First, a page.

Keeping a garden lush all summer is a lot of work. You’re traveling. You’re busy. It’s hot out there. But technology offers the equivalent of a remote control watering can that you control from the couch. Here’s how to wire up your yard to keep it thriving when you can’t get out back to do it yourself.
Irrigation at the most base level is just a series of tubes. They’re channels and pipes that carry water from one location to another. To automate their performance, the key is controlling the valves.
Being the 21st century and all, water valves have evolved beyond the lefty-loosey-righty-tighty hand-turned models that populate most yards. The inclusion of a 24-volt actuator means that the automatic in-line valve offerings from companies like RainBird, Orbit , or Toro will open and close themselves when a charge is applied.
These, however, are designed to work with only basic timer systems. They don’t think for themselves. To do that, you need a control module that can be rigged into a home automation system, which can activate the sprinkler solenoid valves. The EZFlora Sprinkler Controller, for example, is an internet-connected 24v acutator panel that works with both the INSTEON andX10 command systems. When used in conjunction with a Home Automation Gateway, you can control the timing, duration, and other irrigation functions from any web browser.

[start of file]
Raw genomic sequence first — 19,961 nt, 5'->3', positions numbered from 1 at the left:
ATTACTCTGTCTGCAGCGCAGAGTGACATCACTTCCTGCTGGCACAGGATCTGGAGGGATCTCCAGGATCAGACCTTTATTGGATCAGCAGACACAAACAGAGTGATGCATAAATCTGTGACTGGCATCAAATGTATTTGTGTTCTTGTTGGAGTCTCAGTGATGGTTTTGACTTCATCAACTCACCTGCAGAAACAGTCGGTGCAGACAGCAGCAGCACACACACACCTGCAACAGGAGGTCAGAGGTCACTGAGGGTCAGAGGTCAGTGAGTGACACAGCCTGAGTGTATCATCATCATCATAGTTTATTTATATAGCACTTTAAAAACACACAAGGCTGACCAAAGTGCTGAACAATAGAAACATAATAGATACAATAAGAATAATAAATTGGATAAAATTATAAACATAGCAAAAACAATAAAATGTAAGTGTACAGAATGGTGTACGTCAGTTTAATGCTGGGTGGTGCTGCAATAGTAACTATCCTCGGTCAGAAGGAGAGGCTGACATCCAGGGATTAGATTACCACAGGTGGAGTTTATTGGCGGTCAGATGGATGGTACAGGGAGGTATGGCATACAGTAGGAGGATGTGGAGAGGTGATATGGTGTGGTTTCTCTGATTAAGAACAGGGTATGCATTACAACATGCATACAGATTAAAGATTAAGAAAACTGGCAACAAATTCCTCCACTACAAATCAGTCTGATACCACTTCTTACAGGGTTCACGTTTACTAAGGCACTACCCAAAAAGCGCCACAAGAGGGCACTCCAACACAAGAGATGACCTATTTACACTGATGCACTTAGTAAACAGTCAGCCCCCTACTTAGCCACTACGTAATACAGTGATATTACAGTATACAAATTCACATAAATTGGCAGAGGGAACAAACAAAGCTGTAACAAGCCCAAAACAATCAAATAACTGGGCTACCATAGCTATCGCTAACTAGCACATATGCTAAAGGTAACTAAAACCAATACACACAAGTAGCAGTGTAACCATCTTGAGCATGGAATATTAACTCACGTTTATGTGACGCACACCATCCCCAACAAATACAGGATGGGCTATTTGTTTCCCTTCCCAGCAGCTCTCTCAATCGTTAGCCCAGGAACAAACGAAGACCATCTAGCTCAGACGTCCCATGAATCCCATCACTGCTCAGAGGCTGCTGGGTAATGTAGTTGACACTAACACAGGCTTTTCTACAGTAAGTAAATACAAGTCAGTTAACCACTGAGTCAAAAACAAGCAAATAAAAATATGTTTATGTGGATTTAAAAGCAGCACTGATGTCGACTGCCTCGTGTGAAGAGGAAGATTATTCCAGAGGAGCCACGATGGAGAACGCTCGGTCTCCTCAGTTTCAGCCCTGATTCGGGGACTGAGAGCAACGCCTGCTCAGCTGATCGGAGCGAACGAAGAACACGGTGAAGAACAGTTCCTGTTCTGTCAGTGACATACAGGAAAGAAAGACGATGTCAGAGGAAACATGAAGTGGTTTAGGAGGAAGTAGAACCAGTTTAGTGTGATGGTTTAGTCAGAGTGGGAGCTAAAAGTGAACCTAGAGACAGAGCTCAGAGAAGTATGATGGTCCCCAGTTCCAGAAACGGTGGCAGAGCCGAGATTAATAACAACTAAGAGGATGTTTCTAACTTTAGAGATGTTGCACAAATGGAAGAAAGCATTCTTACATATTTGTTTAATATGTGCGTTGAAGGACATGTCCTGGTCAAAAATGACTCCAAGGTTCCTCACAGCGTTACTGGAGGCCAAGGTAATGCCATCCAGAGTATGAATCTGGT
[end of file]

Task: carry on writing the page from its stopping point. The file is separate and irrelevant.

The home automation route is a solid choice, but it gets expensive. For many people, dropping two bills on a HA Gateway alone just isn’t feasible. It might seem easier, while you travel, to ask a neighbor to come by and grab a hose. Luckily there is another, less expensive option—you can build your own automatic watering system from the ground up.
Guido Socher of Tuxedo Graphics has written a comprehensive walk-through for constructing such a system. It employs PCB boards and a small digital temperature sensor to measure soil humidity and temperature. This data feeds back to a pre-built Ethernet board that the company sells (though you could solder your own if you really wanted to). The Ethernet board can then activate the water—either a small, submersible water pump for indoor plants, or a 24V sprinkler valve for outdoor use. This option is better for more technically-inclined users—there is a fair amount of programming and modding needed to make all these separate parts play nice. But you already did the tough work with your shovels—how hard could it be to tinker with a few circuits?